Public open house for restored Potter Foundry this weekend

Elora developer offering a glimpse of restored structure before access closes again

ELORA – Anyone who has been following plans for Pearle Hospitality’s Elora South development will want to take advantage of an open house Aaron Ciancone is holding at the new site of the old Potter Foundry.

Three open houses are planned at the reconstructed heritage structure: the two on Oct. 16 are by invitation only for condo purchasers and dignitaries, but Oct. 17 will be a full-day open house for the public.

There will be some historical artifacts and archive photos of the site on display, artwork by local artist Simon Greaves, as well as a history of the building.

But the centrepiece will be the building itself – carefully disassembled, moved, and meticulously rebuilt by BEN Stoneworks in traditional structural masonry.

The stone walls are solid and structural once again and soar two stories high. Roof trusses were built the original way with old-school hardware.

The windows will remain open air but there are beautiful wooden doors with forged metal hinges and hardware.

Workers put on the finishing touches at the foundry.


“We are celebrating its completion with the event, but it won’t yet be open to the public on an ongoing basis until the residences’ construction is completed,” said Sara MacIntyre, communications advisor for The Elora Mill, which is also owned by Ciancone.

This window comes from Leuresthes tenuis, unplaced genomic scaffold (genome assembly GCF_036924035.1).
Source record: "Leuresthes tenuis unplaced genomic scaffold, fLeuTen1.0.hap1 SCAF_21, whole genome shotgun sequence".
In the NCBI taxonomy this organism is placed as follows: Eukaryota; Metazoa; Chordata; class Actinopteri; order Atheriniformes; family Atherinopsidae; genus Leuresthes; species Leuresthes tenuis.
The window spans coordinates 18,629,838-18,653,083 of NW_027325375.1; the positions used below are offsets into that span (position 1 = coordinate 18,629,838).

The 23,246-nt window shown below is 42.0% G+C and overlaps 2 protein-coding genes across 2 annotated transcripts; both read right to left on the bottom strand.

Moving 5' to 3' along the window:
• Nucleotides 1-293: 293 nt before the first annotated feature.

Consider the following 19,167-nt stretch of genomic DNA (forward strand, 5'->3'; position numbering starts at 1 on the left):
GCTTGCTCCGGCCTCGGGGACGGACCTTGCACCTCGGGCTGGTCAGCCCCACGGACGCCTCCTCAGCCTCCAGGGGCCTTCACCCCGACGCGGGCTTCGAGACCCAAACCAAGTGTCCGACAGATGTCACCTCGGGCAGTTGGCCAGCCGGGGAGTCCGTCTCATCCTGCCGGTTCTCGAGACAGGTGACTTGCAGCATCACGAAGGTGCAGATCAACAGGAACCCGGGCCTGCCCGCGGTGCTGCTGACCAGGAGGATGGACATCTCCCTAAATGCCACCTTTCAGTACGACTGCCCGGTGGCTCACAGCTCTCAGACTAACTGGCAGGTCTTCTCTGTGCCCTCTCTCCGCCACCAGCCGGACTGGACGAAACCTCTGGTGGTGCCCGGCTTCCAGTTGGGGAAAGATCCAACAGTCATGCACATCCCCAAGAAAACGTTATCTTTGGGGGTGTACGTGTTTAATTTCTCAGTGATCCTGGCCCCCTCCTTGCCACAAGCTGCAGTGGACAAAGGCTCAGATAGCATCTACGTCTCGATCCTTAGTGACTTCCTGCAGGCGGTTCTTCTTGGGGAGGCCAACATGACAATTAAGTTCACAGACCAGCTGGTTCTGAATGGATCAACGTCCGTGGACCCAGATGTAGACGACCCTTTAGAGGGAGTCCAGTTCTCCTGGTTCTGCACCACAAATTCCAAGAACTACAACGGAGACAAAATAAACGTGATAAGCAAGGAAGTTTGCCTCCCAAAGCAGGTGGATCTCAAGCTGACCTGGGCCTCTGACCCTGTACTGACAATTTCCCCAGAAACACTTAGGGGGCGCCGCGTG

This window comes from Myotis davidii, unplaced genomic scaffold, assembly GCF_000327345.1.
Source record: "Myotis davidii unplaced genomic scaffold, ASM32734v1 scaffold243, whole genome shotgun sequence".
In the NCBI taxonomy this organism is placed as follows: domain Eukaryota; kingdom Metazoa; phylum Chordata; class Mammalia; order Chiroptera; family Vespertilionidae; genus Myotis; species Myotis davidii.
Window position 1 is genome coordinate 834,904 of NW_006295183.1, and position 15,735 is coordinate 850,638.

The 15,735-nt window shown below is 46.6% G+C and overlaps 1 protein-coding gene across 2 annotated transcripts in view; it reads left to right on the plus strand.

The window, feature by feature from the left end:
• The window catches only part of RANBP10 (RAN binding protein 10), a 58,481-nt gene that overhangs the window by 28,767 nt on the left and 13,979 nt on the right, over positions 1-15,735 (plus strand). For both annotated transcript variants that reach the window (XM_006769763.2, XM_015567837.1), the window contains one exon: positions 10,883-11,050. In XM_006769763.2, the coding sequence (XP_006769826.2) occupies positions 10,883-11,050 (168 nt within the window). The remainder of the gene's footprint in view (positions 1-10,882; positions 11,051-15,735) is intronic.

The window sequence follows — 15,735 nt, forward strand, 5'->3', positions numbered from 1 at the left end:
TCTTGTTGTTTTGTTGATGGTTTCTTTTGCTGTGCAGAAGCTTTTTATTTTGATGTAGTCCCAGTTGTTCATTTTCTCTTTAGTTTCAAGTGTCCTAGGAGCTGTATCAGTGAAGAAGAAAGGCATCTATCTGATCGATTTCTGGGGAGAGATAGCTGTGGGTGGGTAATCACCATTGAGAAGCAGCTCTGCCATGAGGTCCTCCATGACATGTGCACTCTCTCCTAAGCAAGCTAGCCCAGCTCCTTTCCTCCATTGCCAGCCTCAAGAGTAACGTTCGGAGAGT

The original Potter Foundry building was constructed in 1848 and was lost to fire and rebuilt in 1873.

There was lots of industry on the south side of the Grand River during this time in history. John Potter and James Mathewson leased some buildings and as blacksmiths, produced farming tools.

By 1870 it was known as The Elora Foundry and Agricultural Works.

In 1911, John Mundell purchased the Potter foundry and started producing the Kiddie Car, a wooden ride-on scooter.

In 1956, Mundell sold the building and, after several decades, the property was abandoned and the buildings – historic and otherwise – had fallen into disrepair.

Ciancone bought the old Elora Mill in 2010 and the property south of the river shortly thereafter. Restoration of the mill was recently completed, and work on Elora South has begun.

Ciancone has a vision that includes condos, retail, commercial and studio space as well as a river-walk pathway.

But key to his vision was moving and rebuilding the Potter Foundry remains so they will once again be a destination on the trail and a place for public and private use.

A new roof with old-school trusses are a stunning feature of the reconstructed Potter Foundry. Photo by Joanne Shuttleworth


“Structurally, the Potter Foundry ruin needed a complete rebuild, along with many other safety interventions for public access,” MacIntyre said.

“The Potter Foundry is now a safe heritage structure that will be open for the public to enjoy for years to come.”

Public access really can’t happen until the condo buildings are complete however, as it’s just too unsafe to have the public so close to a construction site.

Macintyre said the condos should be completed by 2023, a Riverwalk trail will also be built, and then the Potter Foundry will be accessible to the public once again.

“I know people are curious. I hope they’ll come out and have a look,” MacIntyre said.

“This is a milestone in the project, and we want the people of Elora to celebrate with us.”

The public open house is on Oct. 17 from 9am to 3pm. The Potter Foundry is located on the east side of Wellington Road 7, just south of the bridge that crosses the Grand River.